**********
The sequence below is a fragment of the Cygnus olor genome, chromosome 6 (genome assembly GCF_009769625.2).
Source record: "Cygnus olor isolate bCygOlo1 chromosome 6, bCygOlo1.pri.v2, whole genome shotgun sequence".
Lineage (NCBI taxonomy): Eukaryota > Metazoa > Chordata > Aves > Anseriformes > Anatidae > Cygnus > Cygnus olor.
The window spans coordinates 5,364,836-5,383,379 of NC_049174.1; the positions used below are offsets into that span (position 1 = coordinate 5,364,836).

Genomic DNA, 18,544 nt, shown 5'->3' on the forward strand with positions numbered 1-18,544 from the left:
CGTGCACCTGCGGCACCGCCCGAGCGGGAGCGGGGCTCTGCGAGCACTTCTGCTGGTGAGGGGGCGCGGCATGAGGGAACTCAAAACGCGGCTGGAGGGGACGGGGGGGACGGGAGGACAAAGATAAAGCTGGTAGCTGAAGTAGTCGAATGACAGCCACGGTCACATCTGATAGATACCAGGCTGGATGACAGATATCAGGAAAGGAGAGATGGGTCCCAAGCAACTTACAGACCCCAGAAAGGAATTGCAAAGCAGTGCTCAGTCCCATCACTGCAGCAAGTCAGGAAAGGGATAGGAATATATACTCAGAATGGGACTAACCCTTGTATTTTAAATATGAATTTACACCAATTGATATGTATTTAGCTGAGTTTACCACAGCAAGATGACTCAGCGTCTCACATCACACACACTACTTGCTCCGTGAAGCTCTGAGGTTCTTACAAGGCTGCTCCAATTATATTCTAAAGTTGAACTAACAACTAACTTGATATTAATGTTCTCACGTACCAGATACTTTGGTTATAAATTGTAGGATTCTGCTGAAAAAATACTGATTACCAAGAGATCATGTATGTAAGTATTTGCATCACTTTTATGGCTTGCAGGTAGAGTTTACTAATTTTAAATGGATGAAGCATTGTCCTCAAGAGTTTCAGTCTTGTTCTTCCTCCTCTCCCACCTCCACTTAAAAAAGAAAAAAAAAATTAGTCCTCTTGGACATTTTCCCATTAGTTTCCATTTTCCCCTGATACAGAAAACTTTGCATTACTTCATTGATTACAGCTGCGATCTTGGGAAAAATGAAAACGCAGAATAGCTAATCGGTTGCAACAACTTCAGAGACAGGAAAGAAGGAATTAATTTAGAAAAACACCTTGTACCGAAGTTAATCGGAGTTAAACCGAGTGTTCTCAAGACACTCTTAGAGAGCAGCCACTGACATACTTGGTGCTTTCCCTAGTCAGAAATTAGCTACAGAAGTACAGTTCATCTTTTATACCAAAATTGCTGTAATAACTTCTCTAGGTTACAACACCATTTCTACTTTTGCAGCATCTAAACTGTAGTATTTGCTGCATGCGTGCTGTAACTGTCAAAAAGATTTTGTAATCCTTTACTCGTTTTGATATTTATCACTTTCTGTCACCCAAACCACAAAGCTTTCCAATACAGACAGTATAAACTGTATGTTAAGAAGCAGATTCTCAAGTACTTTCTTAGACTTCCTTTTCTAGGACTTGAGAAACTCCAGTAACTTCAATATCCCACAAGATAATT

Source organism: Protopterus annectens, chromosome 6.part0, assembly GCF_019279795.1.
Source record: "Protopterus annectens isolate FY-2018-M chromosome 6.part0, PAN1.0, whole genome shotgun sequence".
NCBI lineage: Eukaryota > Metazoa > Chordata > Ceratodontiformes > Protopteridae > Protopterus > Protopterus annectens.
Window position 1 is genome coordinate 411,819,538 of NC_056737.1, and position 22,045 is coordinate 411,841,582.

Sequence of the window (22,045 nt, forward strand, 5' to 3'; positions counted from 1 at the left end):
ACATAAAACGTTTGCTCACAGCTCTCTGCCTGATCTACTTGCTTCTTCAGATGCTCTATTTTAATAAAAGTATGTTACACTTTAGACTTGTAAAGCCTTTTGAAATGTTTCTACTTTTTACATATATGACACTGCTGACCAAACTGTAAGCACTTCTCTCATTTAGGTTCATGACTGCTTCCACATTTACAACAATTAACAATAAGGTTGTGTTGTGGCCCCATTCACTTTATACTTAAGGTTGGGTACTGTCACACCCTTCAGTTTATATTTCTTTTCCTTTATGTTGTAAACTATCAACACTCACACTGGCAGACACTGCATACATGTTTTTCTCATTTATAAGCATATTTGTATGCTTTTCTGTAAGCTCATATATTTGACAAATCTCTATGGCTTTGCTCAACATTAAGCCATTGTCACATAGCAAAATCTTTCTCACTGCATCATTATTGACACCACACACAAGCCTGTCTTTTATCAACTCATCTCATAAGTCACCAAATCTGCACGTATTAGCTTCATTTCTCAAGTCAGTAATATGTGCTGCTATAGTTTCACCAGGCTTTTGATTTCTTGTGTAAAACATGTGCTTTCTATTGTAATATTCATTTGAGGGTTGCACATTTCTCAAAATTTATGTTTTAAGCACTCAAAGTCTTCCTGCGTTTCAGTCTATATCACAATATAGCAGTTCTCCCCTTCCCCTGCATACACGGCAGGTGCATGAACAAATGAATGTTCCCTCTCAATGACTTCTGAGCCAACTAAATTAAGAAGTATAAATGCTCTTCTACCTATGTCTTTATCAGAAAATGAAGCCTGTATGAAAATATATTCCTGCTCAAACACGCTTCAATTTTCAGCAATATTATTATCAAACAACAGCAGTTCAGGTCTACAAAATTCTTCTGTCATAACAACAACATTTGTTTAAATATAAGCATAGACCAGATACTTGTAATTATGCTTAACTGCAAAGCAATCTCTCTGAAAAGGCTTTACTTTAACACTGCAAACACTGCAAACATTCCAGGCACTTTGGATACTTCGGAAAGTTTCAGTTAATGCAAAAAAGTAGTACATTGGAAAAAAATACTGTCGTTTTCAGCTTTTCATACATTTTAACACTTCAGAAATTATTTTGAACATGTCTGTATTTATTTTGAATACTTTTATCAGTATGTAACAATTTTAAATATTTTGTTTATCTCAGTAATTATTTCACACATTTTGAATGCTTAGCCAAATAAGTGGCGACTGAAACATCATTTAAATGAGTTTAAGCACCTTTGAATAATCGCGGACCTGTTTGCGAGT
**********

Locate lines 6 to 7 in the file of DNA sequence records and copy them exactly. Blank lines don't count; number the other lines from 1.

CGTGCACCTGCGGCACCGCCCGAGCGGGAGCGGGGCTCTGCGAGCACTTCTGCTGGTGAGGGGGCGCGGCATGAGGGAACTCAAAACGCGGCTGGAGGGGACGGGGGGGACGGGAGGACAAAGATAAAGCTGGTAGCTGAAGTAGTCGAATGACAGCCACGGTCACATCTGATAGATACCAGGCTGGATGACAGATATCAGGAAAGGAGAGATGGGTCCCAAGCAACTTACAGACCCCAGAAAGGAATTGCAAAGCAGTGCTCAGTCCCATCACTGCAGCAAGTCAGGAAAGGGATAGGAATATATACTCAGAATGGGACTAACCCTTGTATTTTAAATATGAATTTACACCAATTGATATGTATTTAGCTGAGTTTACCACAGCAAGATGACTCAGCGTCTCACATCACACACACTACTTGCTCCGTGAAGCTCTGAGGTTCTTACAAGGCTGCTCCAATTATATTCTAAAGTTGAACTAACAACTAACTTGATATTAATGTTCTCACGTACCAGATACTTTGGTTATAAATTGTAGGATTCTGCTGAAAAAATACTGATTACCAAGAGATCATGTATGTAAGTATTTGCATCACTTTTATGGCTTGCAGGTAGAGTTTACTAATTTTAAATGGATGAAGCATTGTCCTCAAGAGTTTCAGTCTTGTTCTTCCTCCTCTCCCACCTCCACTTAAAAAAGAAAAAAAAAATTAGTCCTCTTGGACATTTTCCCATTAGTTTCCATTTTCCCCTGATACAGAAAACTTTGCATTACTTCATTGATTACAGCTGCGATCTTGGGAAAAATGAAAACGCAGAATAGCTAATCGGTTGCAACAACTTCAGAGACAGGAAAGAAGGAATTAATTTAGAAAAACACCTTGTACCGAAGTTAATCGGAGTTAAACCGAGTGTTCTCAAGACACTCTTAGAGAGCAGCCACTGACATACTTGGTGCTTTCCCTAGTCAGAAATTAGCTACAGAAGTACAGTTCATCTTTTATACCAAAATTGCTGTAATAACTTCTCTAGGTTACAACACCATTTCTACTTTTGCAGCATCTAAACTGTAGTATTTGCTGCATGCGTGCTGTAACTGTCAAAAAGATTTTGTAATCCTTTACTCGTTTTGATATTTATCACTTTCTGTCACCCAAACCACAAAGCTTTCCAATACAGACAGTATAAACTGTATGTTAAGAAGCAGATTCTCAAGTACTTTCTTAGACTTCCTTTTCTAGGACTTGAGAAACTCCAGTAACTTCAATATCCCACAAGATAATT

Source organism: Protopterus annectens, chromosome 6.part0, assembly GCF_019279795.1.